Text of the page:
MEMPHIS, Tenn. (KNWA/KFTA) — On August 23, Youth Villages, a national nonprofit organization and a leader in the field of children’s mental and behavioral health, announced that it has partnered with the Arkansas Department of Human Services (DHS) Division of Children and Family Services (DCFS) to offer LifeSet, a program that serves as a bridge from foster care to adulthood.

“We are so pleased to be partnering with DCFS to give Arkansas young people a good start to adulthood,” said Youth Villages CEO Patrick Lawler. “It’s a reflection on the State’s commitment to giving every young person the opportunity to reach their dreams.”

Youth Villages is a DCFS community partner. The program will be available to youth in foster care between ages 17 and 21 in Northwest Arkansas this year.

An evidence-based program model, LifeSet serves as a bridge to adulthood for youth who turn 18 years old while in foster care, offering one-on-one assistance with the complexities of employment, education, housing, transportation and more, according to a press release.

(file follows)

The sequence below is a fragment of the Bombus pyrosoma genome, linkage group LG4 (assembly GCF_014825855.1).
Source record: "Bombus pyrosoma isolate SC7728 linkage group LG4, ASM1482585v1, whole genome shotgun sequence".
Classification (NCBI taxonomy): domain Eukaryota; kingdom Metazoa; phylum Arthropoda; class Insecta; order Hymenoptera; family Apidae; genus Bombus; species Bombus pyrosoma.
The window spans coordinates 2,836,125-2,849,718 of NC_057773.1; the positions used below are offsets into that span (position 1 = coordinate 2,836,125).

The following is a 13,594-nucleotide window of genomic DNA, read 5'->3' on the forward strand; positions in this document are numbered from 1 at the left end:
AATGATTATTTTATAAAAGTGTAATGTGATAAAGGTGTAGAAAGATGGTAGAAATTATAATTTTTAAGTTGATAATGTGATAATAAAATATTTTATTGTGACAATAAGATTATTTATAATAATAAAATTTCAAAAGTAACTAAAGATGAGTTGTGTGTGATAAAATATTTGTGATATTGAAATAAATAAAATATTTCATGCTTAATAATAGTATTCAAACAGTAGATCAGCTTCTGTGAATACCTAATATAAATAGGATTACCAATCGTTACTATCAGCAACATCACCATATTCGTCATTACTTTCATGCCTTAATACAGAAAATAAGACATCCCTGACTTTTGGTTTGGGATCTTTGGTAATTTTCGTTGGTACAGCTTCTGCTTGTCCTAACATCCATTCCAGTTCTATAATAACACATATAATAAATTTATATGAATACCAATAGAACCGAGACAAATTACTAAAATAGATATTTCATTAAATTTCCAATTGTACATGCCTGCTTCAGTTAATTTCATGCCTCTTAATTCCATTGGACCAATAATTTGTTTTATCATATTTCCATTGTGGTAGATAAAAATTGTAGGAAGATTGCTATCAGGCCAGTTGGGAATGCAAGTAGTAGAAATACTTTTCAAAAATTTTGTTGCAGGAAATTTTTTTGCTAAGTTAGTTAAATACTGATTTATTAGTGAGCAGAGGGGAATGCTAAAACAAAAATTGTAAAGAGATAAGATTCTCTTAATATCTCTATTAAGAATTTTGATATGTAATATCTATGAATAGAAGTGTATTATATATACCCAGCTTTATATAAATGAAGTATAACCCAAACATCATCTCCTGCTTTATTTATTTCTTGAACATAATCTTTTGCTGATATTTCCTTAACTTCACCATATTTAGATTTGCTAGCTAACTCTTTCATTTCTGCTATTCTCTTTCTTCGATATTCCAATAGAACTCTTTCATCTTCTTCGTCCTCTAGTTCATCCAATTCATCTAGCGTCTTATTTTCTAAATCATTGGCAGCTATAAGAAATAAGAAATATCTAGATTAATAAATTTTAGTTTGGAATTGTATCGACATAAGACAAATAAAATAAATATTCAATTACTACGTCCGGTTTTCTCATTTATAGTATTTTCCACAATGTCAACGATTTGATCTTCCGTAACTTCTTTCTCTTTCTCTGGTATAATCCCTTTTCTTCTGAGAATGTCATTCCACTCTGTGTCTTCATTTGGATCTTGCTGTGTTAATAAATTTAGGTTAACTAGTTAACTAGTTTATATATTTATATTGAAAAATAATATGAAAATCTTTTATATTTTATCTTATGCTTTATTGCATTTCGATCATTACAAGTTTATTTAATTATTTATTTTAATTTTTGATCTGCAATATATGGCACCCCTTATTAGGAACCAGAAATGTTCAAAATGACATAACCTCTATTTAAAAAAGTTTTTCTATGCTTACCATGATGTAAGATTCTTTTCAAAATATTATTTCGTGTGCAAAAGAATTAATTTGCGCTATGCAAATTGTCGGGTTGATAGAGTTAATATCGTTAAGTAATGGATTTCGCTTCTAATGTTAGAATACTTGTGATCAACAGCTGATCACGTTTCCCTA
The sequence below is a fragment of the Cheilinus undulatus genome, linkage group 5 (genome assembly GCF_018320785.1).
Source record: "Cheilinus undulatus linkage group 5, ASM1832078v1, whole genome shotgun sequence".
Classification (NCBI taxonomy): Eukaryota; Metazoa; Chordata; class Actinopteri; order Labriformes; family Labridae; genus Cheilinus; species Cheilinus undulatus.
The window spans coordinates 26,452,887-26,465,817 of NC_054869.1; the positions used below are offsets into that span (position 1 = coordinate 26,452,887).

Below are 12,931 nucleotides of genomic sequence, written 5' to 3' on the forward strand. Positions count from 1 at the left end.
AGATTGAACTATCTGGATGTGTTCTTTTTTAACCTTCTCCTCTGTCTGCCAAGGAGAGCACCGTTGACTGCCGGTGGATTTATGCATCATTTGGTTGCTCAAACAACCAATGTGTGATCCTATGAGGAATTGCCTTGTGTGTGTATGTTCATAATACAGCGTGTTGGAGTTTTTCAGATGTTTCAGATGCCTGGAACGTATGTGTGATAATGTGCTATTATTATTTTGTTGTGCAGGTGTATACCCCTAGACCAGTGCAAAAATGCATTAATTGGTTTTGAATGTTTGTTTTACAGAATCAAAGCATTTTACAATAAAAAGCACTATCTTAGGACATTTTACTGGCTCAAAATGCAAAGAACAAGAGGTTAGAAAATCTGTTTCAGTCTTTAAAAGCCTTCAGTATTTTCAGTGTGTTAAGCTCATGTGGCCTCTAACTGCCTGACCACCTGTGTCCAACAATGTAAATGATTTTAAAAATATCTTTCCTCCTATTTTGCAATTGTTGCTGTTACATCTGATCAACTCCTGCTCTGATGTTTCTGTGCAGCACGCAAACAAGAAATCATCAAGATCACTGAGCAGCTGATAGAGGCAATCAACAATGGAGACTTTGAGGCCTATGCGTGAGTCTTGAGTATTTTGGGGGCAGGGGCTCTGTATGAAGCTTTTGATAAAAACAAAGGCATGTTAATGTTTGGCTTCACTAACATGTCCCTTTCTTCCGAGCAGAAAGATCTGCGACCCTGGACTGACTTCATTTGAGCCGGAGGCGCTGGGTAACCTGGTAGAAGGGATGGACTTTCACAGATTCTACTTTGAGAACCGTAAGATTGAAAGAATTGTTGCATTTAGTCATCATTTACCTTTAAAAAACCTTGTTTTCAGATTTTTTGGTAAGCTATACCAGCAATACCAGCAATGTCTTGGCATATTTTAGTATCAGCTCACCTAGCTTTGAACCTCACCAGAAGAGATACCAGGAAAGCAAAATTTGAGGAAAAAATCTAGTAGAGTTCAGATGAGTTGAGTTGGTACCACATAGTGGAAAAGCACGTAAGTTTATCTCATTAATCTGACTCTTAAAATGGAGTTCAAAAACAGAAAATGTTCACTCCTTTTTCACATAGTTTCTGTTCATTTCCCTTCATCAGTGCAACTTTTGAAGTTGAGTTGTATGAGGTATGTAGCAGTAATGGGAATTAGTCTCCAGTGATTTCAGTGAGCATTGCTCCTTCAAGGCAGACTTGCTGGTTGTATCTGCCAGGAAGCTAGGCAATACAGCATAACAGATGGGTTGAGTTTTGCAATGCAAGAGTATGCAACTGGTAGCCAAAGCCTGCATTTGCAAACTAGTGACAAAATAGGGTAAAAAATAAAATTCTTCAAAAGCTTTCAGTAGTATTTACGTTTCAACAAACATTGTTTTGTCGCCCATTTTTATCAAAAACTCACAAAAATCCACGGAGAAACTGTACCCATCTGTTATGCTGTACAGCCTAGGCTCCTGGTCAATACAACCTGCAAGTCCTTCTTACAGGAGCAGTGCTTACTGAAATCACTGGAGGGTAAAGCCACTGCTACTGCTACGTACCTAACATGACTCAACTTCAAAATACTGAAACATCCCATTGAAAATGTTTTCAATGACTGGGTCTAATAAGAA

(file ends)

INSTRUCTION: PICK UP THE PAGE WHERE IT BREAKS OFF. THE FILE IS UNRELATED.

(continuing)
“DCFS is thrilled to expand its partnership with Youth Villages with a focus on our older youth,” DCFS Director Mischa Martin said. “LifeSet will provide much-needed, intensive support to our young adults in foster care and those transitioning out of care that will set them up for success in the future.”

In 2023, Youth Villages and DCFS plan to expand the program to other regions of the state through a public-private partnership as a part of the non-profit’s drive to “expand effective services for transition-age youth across the country.”

In addition to Arkansas, Youth Villages provides LifeSet through direct services in Georgia, Kentucky, Massachusetts, New Hampshire, Mississippi, North Carolina, Oklahoma, Oregon, Alabama and Tennessee and through partnerships in New York, Pennsylvania, Washington, Connecticut, Illinois, Louisiana, Missouri, Nevada, New Jersey and the District of Columbia.

You can learn more about state resources for youth in foster care transitioning out of care in Arkansas here.